A psychologically disturbed “great dad” who nearly killed his estranged wife by stabbing her with a hunting knife and shooting her with a BB gun near a Santa Ana office complex was sentenced Thursday to 15 years to life in prison.
The defendant’s attorney unsuccessfully argued that his client endured psychological problems after a nephew was murdered and he learned his father was not his biological dad. A “cycle of depression” led him to harbor false beliefs, the attorney said in court, including the idea that his wife who he attacked had been having an affair with her own sister.
Orange County Superior Court Judge Cheri Pham gave defendant Juan Carlos Guadarrama nearly the maximum sentence, saying the victim was “caught completely unaware” by a man she had long trusted.
Pham also noted that the 44-year-old defendant “clearly planned to kill the victim and flee,” adding that he spelled out his intentions in a note and had a change of clothes in a bag with $800 in cash.
Guadarrama has “no significant criminal record” and suffered from a psychological disorder, but those factors did not outweigh the viciousness of the attack, Pham said.
Guadarrama’s daughter, Candy, wrote a letter to the judge requesting mercy for her father.
“He is a very good person,” she wrote. “He loves helping others. Juan is a person with a very big heart, honest and loyal. But most importantly he is a great dad.”
He was convicted Sept. 29 of attempted murder with a sentencing enhancement for premeditation and deliberation and criminal threats. Jurors also found true sentencing enhancement allegations for causing great bodily injury in a domestic violence incident and personally using a deadly weapon, and convicted him of a felony count of criminal threats.
Guadarrama arranged to meet the victim in the 1200 block of East Dyer Road on Sept. 20, 2014. Before she could get out of her car, he stabbed her in the chest, neck and back repeatedly, Deputy District Attorney Caroline Smith said.
The victim also sustained defensive wounds to her hands that required surgery, along with multiple fractures to her vertebrae and ribs, and “the pellet had to be removed from her neck,” the prosecutor said.
The woman’s shouts for help drew onlookers, prompting the defendant to run away. Guadarrama left behind the knife and the pellet gun as he hopped a wall, along with his shoes, and stripped off a bloodied shirt as he fled, Smith said.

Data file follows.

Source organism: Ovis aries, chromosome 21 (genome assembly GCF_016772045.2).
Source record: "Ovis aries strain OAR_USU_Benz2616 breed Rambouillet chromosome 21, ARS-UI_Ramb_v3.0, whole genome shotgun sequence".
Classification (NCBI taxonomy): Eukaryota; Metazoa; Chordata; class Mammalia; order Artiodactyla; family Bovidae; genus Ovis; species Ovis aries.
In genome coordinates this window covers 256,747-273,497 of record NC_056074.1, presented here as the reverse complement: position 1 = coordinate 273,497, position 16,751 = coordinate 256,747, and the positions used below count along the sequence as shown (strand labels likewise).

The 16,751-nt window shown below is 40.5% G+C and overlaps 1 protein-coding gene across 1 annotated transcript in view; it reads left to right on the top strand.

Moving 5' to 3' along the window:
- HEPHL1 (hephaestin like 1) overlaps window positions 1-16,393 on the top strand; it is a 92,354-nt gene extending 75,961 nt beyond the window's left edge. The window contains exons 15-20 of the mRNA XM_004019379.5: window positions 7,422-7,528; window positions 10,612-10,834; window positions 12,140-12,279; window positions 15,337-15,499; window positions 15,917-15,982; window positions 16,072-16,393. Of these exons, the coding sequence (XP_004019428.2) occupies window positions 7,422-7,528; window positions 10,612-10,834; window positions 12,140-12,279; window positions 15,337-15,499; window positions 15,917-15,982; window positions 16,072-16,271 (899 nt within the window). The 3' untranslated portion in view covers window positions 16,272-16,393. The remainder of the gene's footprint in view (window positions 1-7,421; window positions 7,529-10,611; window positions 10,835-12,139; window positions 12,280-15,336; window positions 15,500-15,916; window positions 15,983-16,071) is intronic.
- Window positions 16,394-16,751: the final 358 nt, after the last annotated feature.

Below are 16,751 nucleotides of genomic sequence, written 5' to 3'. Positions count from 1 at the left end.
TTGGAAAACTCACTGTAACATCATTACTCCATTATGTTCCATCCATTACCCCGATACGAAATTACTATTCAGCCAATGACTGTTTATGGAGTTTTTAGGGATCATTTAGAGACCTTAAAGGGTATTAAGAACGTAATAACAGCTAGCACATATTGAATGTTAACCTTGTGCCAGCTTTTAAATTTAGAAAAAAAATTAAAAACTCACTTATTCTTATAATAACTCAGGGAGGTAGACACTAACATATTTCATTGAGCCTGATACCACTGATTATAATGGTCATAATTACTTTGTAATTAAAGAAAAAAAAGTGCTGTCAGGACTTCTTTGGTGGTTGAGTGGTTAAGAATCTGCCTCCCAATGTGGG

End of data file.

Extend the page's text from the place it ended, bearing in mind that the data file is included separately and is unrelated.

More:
The defendant was at large until Sept. 23, 2014. He had asked a neighbor for a ride to Tijuana, but when she did not cooperate, he began to threaten her, so she called police, Smith said.
Investigators instructed the neighbor to send a text message telling Guadarrama to meet her, “and the cops nabbed the defendant,” Smith said.
Guadarrama’s attorney, Jeremy Dolnick, argued the attack was not premeditated and said it was a cause of attempted voluntary manslaughter because it was done in the heat of passion.
The couple “started out with a beautiful relationship” and the defendant “was sort of living this dream” as “the guy who set up a soccer league for kids and adults and was a neighborhood role model,” the attorney said.
Then, in February 2014, his client’s nephew was “brutally murdered,” and “things take a turn,” Dolnick said, telling jurors that Guadarrama started drinking heavily and skipping regular hygiene to the extent that his wife would stay with others because his body odor was too offensive.
When his father died, he found out that he wasn’t his biological dad, the attorney said.
“This cycle of depression keeps going on and on,” Dolnick said.
Guadarrama then became convinced, falsely, that his wife was having an affair with her sister, Dolnick said. After awhile, the accusations took a toll on the relationship and she kicked the defendant out, he said.
A psychological expert testified that Guadarrama suffered from a “delusional disorder” that led him to believe “something that is not real,” Dolnick said. The defendant also was suffering from depressive disorder and alcohol abuse, his attorney said.
“I was truly hopeful for a verdict that would have reflected the mental health issues Mr. Guadarrama was suffering from at the time of the offense,” Dolnick told City News Service.
“I believe that when you contrast his life before 2014 to that in the months leading up to the assault, you see two different people with one explanation for the change.”
–City News Service